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Month: July, 2021

“The Story of Pentheus” – Ovid

The Triumphal Procession of Bacchus, c.1536 - Maerten van Heemskerck

         The Triumphal Procession of Bacchus” (c.1536)


                   Maerten van Heemskerck





till now the separate stories in Ovid’s

Metamorphoses have been linked,

one being either a consequence of

the other,or its cause, but the story

of Pentheus, grandson of Cadmus,

king and founder of Thebes, who

earlier in this series had his own

tale told, starts, as my German

teacher used to say, from the



This sad event, therefore, in the

first line of the poem, refers to

what will follow, not what came



            This sad event gave blind Tiresias fame,

            Through Greece establish’d in a prophet’s name.


Tiresias, if you’ll remember, had been

blinded by Juno / Hera, goddess of the

gods, for having sided with Jove / Jupiter

/ Zeus, her husband, in a wager between

them he’d been called upon to decide,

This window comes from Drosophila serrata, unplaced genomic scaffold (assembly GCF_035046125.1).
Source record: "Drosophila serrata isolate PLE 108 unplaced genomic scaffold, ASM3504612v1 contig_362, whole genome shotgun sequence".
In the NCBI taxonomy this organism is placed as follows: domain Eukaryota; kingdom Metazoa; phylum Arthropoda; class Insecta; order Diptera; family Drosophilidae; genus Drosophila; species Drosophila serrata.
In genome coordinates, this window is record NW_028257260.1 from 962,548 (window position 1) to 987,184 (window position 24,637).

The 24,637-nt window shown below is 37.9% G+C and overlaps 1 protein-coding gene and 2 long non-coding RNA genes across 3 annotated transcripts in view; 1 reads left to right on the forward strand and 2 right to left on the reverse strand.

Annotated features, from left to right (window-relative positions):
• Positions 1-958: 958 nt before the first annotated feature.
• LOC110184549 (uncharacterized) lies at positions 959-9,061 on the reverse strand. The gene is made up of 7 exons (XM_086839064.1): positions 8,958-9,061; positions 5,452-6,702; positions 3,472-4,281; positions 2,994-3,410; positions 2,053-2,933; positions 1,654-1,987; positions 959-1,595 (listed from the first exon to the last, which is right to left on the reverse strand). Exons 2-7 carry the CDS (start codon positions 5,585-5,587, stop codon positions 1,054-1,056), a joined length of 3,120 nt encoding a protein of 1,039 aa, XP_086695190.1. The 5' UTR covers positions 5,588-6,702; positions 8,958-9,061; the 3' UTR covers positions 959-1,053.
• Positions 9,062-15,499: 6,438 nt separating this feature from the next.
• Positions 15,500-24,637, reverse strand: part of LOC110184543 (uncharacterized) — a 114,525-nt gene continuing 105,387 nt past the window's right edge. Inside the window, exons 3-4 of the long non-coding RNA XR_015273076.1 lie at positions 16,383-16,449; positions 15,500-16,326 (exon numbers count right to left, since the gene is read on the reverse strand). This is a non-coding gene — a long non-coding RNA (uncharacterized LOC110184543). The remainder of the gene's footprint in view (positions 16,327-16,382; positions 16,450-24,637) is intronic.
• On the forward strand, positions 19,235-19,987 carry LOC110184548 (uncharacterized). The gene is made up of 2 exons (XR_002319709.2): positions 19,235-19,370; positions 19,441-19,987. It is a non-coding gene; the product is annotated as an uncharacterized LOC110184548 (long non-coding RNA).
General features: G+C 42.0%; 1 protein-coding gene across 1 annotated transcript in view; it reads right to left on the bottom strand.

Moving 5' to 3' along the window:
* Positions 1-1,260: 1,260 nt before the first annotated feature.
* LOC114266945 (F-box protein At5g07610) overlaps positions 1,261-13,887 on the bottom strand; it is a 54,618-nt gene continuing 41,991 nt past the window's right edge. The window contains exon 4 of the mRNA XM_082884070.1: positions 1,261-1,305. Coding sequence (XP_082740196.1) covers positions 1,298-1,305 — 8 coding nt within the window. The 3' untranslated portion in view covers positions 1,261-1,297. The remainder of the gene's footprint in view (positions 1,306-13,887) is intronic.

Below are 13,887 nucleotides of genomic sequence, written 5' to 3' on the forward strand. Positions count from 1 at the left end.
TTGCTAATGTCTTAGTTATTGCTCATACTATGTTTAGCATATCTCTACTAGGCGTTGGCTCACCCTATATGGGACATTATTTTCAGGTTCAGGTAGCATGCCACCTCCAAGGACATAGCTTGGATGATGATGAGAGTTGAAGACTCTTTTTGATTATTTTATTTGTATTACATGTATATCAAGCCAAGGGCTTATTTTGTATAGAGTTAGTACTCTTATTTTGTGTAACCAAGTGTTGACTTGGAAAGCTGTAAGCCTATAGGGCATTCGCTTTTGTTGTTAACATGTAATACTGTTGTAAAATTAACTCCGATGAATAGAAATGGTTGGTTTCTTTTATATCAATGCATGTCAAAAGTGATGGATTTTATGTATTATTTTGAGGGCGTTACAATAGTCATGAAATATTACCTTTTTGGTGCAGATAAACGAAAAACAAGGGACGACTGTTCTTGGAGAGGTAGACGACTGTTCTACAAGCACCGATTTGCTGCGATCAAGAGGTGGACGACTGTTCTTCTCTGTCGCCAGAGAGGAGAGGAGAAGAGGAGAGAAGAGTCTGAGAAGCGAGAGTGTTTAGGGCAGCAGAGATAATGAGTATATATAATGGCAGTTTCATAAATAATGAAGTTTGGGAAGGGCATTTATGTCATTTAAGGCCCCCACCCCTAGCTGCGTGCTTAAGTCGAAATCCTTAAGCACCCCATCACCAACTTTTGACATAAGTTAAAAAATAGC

Jove / Jupiter / Zeus, however, gave 

Tiresias, as consolation, having been

barred by a pact among the gods not

to undo each other’s spells, the gift

of insight, prophecy


the example that follows, of his divination,

establish[‘d] at that time his reputation

[t]hrough[out] Greece as a prophet

            Th’ unhallow’d Pentheus only durst deride

            The cheated people, and their eyeless guide.


unhallow’d, unholy, wicked, sinful


Pentheus, king of Thebes following

his grandfather, Cadmus, but that’s

an entirely other story


only, of all the people, none but

Pentheus durst, dared, deride,

mock, their eyeless guide, Tiresias

            To whom the prophet in his fury said,

            Shaking the hoary honours of his head:


hoary, grizzled, gray, aged

            “‘Twere well, presumptuous man, ’twere well forthee

            If thou wert eyeless too, and blind, like me:

            For the time comes, nay, ’tis already here,

            When the young God’s solemnities appear:


the young God[], Bacchus / Dionysus,

son of Semele and Jove / Jupiter / Zeus,

if you’ll remember, god of revelry,

intoxication, wild abandon


            Which, if thou dost not with just rites adorn,

            Thy impious carcass, into pieces torn,

            Shall strew the woods, and hang on ev’ry thorn.


impious carcass, dishonoured corpse, 

of any thou who wouldn’t’ve honoured

the celebrations


            Then, then, remember what I now foretel,

            And own the blind Tiresias saw too well.”


own, agree to, admit

            Still Pentheus scorns him, and derides his skill;

            But time did all the prophet’s threats fulfil.

            For now through prostrate Greece young Bacchus rode,